The 2023 federal budget, which was announced on Tuesday, includes several initiatives related to defined benefit pension plans and the broader institutional investment sector.
The government said it would entrust the administration of a new federal investment fund to the Public Sector Pension Investment Board. “By partnering with PSP Investments, the Canada Growth Fund will be able to move quickly and begin making investments to support the growth of Canada’s clean economy,” said the budget document. “PSP Investments will provide an independent investment team with extensive experience across the range of investment tools that the [fund] will use to deliver on its mandate and attract new private investment to Canada.”
The CGF, which received $15 billion from the government in the 2022 budget, is mandated to allocate capital in a manner that catalyzes private sector investments in projects that have the potential to transition the Canadian economy away from a reliance on fossil fuels.
To ensure that workers are represented in the governance of PSP Investments, the budget said the government will consult unions this spring about adding two seats to PSP Investments’ board of directors for representatives of organized labour, a move initially proposed in the 2022 federal budget.
The budget also included proposals for the regulation of cryptocurrency assets held by pension plans and other financial institutions by Office of the Superintendent of Financial Institutions. Under the existing rules, federally regulated financial institutions must disclose crypto exposure when it’s materially relevant for auditing purposes. The proposal would require them to provide disclosures for all crypto-asset holdings.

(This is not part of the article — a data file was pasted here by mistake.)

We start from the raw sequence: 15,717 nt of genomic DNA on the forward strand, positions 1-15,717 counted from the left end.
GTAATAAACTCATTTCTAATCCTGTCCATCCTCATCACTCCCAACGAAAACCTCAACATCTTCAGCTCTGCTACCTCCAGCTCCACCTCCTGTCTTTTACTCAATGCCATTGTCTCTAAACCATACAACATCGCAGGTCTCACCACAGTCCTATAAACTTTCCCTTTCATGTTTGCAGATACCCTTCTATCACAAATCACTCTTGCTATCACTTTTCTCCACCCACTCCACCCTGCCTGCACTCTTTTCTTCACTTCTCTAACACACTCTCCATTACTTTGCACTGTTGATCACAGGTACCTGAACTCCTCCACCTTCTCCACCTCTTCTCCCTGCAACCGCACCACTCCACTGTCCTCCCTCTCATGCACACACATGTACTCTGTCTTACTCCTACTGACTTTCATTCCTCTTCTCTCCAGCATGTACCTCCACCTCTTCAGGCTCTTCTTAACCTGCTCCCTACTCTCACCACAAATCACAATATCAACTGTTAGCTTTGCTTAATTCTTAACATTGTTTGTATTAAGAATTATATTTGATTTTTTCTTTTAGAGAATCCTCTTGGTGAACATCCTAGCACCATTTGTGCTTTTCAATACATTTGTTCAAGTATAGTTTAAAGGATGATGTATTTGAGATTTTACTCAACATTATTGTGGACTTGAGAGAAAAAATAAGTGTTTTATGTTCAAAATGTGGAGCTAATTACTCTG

“The government will also work with provinces and territories to discuss crypto-asset or related activities disclosures by Canada’s largest pension plans, which would ensure Canadians are aware of their pension plan’s potential exposure to crypto assets,” said the budget document.
The budget also outlined plans to provide a $2.4 billion to Ukraine, which will be administered by the International Monetary Foundation. A portion of the funds will be to help fulfill outstanding pension obligations from Ukraine’s national DB plan.
“Canada’s financial support for Ukraine has helped its government continue to operate in the face of Russia’s illegal invasion, including by paying pensions and delivering essential government services to Ukrainians, purchasing fuel to get through the winter and restoring damaged energy infrastructure.”